My wife asked an interesting question last night: Given all the information readily available on the Internet, why go to school to learn anything? Granted, it’s difficult to acquire hands-on skills via the Internet, but in terms of the information that is available, why memorize anything when almost any information is so readily accessed? My wife asked this question in a negative sense, meaning she disapproved of the way (American) society is shaping up and being educated when compared to what we went through as children. [Oh, god, we’ve reached that age.]
I distinctly remember what a big deal it was when my junior high school got Commodore 64’s. At the time, the Internet was still just a gleam in Al Gore’s eyes. As I finally got around to finishing my B.S. in 2011, I recall students in college math and physics class being allowed to use their phones or other devices during tests. Although I did not cave into that temptation, I suppose such is the way we integrate ourselves with technology. Yes, it is easy to view the Internet’s influence as negative when we had it so ‘hard’ when my wife and I were growing up. Really, though, that negativity stems from a sense of foul play, of the game changing and no longer being fair to the older generations. This by itself doesn’t make the Internet unworthy of the degree to which it is currently used. I see nothing inherently wrong with the Internet such as it is, as a repository for information we would otherwise be holding in our own brains. That’s pretty much how I view the Internet as a whole, like a brain, only it’s everyone’s brain. (Well, everyone who has a connection.)
Think of all the kinds of information we upload. Reliable information, unreliable information, real-time information, memories, procedures, our likes, our dislikes, and we answer self-assessment quizzes. We can train, do commerce, and socialize through the Internet; there is a lot we do through the Internet that we used to do without it. The difference is that now, we can do many things faster and our reach can be global (which has had the unexpected consequence of proliferating subcultures). So why so much adversity to technology, especially from older people?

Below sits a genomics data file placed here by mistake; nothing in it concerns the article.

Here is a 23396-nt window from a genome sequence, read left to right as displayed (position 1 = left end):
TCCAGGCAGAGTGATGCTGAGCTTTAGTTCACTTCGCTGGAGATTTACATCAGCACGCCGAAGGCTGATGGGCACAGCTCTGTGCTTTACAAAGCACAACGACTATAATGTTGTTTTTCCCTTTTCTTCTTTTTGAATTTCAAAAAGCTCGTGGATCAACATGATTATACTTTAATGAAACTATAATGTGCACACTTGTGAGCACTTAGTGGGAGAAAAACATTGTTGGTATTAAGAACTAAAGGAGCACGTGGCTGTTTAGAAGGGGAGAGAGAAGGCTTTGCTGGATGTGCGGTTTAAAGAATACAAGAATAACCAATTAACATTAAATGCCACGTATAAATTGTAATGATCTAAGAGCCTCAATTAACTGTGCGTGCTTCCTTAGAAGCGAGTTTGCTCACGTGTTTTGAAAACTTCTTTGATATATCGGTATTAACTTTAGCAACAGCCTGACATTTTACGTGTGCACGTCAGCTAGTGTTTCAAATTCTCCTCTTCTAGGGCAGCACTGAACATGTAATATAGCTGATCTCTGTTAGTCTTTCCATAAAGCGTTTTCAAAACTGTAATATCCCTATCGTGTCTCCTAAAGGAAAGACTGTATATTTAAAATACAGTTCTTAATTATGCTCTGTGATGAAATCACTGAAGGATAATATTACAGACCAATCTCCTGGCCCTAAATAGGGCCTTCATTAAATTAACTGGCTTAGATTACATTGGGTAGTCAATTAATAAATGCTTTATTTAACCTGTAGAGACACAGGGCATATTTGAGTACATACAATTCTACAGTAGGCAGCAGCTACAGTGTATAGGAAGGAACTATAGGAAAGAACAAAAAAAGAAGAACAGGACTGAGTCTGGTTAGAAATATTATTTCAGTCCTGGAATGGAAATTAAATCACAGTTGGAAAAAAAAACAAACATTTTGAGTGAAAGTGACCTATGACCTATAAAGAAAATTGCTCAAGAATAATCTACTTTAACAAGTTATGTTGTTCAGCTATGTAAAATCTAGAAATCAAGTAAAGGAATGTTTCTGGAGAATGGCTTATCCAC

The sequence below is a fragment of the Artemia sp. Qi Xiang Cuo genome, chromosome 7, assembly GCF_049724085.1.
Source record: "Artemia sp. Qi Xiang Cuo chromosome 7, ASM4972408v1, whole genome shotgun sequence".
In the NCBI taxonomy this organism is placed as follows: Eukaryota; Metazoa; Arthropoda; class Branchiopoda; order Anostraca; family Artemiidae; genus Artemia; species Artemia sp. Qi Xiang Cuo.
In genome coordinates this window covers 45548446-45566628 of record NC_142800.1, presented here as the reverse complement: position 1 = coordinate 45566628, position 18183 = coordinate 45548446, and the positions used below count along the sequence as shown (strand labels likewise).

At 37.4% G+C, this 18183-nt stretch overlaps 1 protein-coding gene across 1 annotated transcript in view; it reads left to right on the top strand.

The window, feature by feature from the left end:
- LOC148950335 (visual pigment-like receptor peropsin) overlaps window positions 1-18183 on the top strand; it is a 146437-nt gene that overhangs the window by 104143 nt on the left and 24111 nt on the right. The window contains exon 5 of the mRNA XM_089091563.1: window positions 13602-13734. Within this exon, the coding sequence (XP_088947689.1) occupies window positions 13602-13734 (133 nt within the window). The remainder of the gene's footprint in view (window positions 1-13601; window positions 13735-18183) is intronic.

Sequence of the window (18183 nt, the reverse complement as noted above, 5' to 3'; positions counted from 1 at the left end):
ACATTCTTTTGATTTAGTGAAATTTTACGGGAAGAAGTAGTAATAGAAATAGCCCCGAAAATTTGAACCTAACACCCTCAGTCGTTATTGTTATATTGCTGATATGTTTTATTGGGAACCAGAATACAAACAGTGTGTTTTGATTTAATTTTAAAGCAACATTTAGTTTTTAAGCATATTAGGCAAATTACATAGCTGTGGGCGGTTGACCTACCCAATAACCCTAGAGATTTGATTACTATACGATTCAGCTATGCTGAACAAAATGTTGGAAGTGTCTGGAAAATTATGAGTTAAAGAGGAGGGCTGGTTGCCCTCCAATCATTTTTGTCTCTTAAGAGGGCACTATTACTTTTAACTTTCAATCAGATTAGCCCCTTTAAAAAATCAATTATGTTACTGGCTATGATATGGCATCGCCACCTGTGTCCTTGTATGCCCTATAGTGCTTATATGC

One obvious answer is that people get set in their ways and believe what was an already adequate way of doing things (for them) does not need to change. Getting set in one’s ways prohibiting learning, which is too bad since learning helps maintain cognition. A second answer might be that people generally fail to see the Big Picture. In this context I’m talking about people seeing the Internet for what it really is; our collective consciousness. We access the same things – types of information – from the Internet in a manner similar to how we use our own brains, the difference being that the source of information is kept external to ourselves and is more reliable in its presentation (not more reliable in accuracy, though, and we cannot recall feelings or emotions from the Internet. Not yet, anyway). Ultimately, the Internet is neither good nor bad; it just is what it is. I believe aversion for the Internet stems from something a bit more subtle; the vulnerability of the Internet to those who rely too heavily upon it or wish to abuse it.
I don’t necessarily see anything wrong with students using the Internet to do their physics or math tests but doing so does make those students vulnerable should the Internet ever go away. Whereas I was able to do my physics or math work by pulling information out of my head, other students are relying on the assumption that the Internet will always be there for them when they need information. If the point of terrorism is to disrupt lives, I don’t understand why terrorists do not try to destroy the infrastructure that supports the Internet or do not try to disrupt its operation more often. Have you been around people who are otherwise always connected when the Internet is disrupted for more than an hour? It’s a little bit frightening. That’s because they are left alone with their own brain when the Internet, The Brain as I like to call it now, is so much more entertaining seeing how their desire to always be connected has deprived them of actively participating in life and gaining experiences. (Being constantly connected also prevents contemplative or reflective thought among a species that already engages in it so infrequently.)
Indeed, why bother to learn anything when you can just access The Brain? Because if the The Brain were to ever go away, humanity’s technological progress would be thrown back at least two hundred years, and I do not believe most people today could survive a day in even the most advanced country in 1814, or a Third World country today. Of course, that’s what Western countries would become if The Brain died; there’d be societal collapse, seeing how people would no longer have bank accounts and therefore could not buy food and don’t know how to garden and can no longer access that information on a device they overpaid for…you get the picture. Relying on The Brain too much leaves one vulnerable. Is that what we want in a world where it seems that despite all the information in The Brain, people still don’t seem to know anything?
As consciousness is an emergent property of our brains and our brains are made up of discreet cells vulnerable to failure, so too may the cells (people) of The Brain fail. We should be required to memorize information and be able to apply skills for if we cannot, then what are we? Merely individual cells that aren’t terribly important to consciousness.